Minister of state for industries Ashwani Kumar is a lawyer by training. The Congress Rajya Sabha member from Punjab is in charge of the government’s arm to promote industrialization. In an interview with Mint, he spoke about the challenges facing the economy and the need to manage the right balance to accommodate the concerns of different interest groups. Excerpts:
When it comes to FDI (foreign direct investment) in retail, the Indian Council for Research in International Economic Relations (Icrier) study (reported in Mint on 12 and 13 December) shows that there are two sides to the story: small retailers who are affected and consumers who get better deals. How do you balance these concerns as a politician?
The end beneficiary must always be the consumer, that is the first fundamental of any progressive policy change, particularly in a democracy. To the extent new methods of trading, new scales of trading can bring benefit to the consumer, it is desirable. But it is equally true (that) in order to empower the country as a whole, you cannot be a party to policies that will lead to large-scale unemployment in a time-frame which is unacceptable.
Minister of state for industries Ashwani Kumar
Therefore, the perennial challenge in political economy has always been to harmonize two necessary objectives which, at certain stages, seem to be competing values. That is why we have commissioned the two expert bodies..., namely, Icrier and NCAER (National Council of Applied Economic Research), to prepare a report for the government’s consideration that will take all these factors and priorities into consideration and come out with an empirically sustainable finding which can then be discussed and thrown open for debate.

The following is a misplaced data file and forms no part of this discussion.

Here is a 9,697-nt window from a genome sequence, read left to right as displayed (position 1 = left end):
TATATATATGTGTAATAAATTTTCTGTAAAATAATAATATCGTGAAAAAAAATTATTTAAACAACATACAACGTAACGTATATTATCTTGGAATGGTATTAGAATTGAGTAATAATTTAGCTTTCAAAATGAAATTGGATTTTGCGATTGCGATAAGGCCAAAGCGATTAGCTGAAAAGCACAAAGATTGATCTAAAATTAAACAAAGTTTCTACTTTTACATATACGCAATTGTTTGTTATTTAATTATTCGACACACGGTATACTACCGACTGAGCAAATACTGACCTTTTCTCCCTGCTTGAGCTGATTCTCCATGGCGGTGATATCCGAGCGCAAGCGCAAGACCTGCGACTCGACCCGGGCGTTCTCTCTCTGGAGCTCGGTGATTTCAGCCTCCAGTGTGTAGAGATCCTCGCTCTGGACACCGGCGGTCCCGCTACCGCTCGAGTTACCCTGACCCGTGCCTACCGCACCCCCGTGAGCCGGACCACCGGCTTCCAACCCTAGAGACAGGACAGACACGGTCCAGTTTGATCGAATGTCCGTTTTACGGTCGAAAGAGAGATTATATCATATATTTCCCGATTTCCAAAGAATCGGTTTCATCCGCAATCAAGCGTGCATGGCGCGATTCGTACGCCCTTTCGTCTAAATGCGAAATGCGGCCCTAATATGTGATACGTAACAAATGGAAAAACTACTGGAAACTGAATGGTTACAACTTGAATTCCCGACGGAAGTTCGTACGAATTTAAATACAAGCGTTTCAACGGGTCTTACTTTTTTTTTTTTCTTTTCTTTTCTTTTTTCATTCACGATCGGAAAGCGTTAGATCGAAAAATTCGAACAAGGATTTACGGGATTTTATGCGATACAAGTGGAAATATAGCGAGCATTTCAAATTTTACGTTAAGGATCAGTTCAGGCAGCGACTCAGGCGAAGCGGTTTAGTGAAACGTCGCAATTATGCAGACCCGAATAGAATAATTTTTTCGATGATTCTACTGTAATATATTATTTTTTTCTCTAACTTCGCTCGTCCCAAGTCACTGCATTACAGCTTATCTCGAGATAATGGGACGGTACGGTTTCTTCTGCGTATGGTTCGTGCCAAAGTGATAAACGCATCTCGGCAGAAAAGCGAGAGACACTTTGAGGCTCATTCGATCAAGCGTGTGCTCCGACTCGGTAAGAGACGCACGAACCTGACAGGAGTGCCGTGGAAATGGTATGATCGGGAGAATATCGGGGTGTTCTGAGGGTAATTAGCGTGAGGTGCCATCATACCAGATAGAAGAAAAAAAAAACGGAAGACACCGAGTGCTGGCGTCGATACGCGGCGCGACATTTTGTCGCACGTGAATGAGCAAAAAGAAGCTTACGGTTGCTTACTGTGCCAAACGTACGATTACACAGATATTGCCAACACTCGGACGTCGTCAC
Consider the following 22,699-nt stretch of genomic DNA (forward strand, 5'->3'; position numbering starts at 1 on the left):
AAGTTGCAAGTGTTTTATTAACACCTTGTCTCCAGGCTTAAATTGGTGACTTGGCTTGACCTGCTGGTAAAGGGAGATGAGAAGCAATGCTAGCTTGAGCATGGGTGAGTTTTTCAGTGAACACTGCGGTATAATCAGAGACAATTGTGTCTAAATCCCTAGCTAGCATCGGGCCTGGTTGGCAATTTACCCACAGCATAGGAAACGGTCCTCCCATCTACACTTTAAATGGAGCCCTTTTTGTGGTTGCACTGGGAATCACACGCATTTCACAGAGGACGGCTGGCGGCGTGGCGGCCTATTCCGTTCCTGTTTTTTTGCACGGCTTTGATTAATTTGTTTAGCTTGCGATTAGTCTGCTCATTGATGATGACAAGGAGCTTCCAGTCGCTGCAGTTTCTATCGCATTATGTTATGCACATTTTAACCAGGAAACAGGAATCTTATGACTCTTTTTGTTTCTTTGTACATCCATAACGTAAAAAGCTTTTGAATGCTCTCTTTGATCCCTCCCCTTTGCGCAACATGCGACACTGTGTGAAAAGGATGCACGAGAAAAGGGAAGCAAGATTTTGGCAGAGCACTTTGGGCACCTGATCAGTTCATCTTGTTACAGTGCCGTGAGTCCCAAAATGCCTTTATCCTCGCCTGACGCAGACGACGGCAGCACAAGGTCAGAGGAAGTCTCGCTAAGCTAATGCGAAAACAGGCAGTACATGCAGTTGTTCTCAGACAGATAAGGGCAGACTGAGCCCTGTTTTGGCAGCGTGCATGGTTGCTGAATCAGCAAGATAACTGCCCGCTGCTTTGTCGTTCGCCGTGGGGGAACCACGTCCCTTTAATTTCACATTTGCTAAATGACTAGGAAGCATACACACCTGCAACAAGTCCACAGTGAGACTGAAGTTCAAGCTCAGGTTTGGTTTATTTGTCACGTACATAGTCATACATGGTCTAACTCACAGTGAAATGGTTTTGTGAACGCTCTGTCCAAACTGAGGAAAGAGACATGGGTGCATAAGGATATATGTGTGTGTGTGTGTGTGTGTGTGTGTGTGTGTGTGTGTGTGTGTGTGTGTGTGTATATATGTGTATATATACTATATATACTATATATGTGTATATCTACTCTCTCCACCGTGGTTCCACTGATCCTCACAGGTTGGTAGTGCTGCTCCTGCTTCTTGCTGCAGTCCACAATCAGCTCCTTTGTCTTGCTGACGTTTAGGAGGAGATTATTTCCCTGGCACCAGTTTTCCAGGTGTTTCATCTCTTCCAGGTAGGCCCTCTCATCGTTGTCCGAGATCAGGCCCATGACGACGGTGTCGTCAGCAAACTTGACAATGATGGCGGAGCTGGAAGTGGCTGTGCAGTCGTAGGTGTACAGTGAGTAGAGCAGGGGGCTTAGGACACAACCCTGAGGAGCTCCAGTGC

I have no doubt that the further opening up of the retail trade in any form will not be possible until there is a broad political consensus in the country. However, it is equally true (that) in the long run, no nation’s economic policies must ever be held hostage to untenable political rhetoric. Therefore, the attempt within the government is to come up with proposals that are credible economically, intellectually and politically, and to build a consensus around it before proceeding further.
Queering the whole pitch is the rupee appreciation which affects exporters and can hurt your constituencies. As a politician, how do you address the issue?
There is no doubt the hardening of the rupee and hardening of the interest rates have hurt the competitiveness of industry, which has led to reduction of exports, a downturn in industrial production, possibly some negative impact on employment, which is a matter of very serious concern.
We have taken up the matter with the finance ministry, indeed the Prime Minister himself is seized of the matter. This is a real issue. The Indian economy was definitely growing on the back of sustained exports. We, therefore, would like to come in with purposeful policy intervention to sustain this growth.
Now, the economic principle, on the other hand, which cannot be displaced with intensity of feelings on the other side, is that when the economy grows, there is a pressure on the value of the currency. There is also some pressure on inflationary trends. Therefore, the wisdom of India’s monetary policy will now be tested by its ability to keep prices in check, ensure the continued competitiveness of Indian industrial sector without too much pressure on inflation. This is really a function of the central bank and the finance ministry, and they are seized of the matter.
My job is to vigorously pursue the cause of our entrepreneurs, small and medium industries, which are the largest employers in the country.
We have been told (that) by February-March next year, both these components—hardening of the rupee and interest rates—will stabilize and by that time industry will be able to align itself with the changing realities and in the meanwhile, the government will come out with a few measures. I cannot tell you exactly what these measures are, but the concern is there.
Indian trade, aggregate of imports and exports, is at about $245 billion so far; it is not that big a part of GDP (gross domestic product). A question that arises is whether it is fair that you let the fisc slip or ensure a lower interest rate in an inflationary situation and imperil the entire economy. How do you weigh these issues?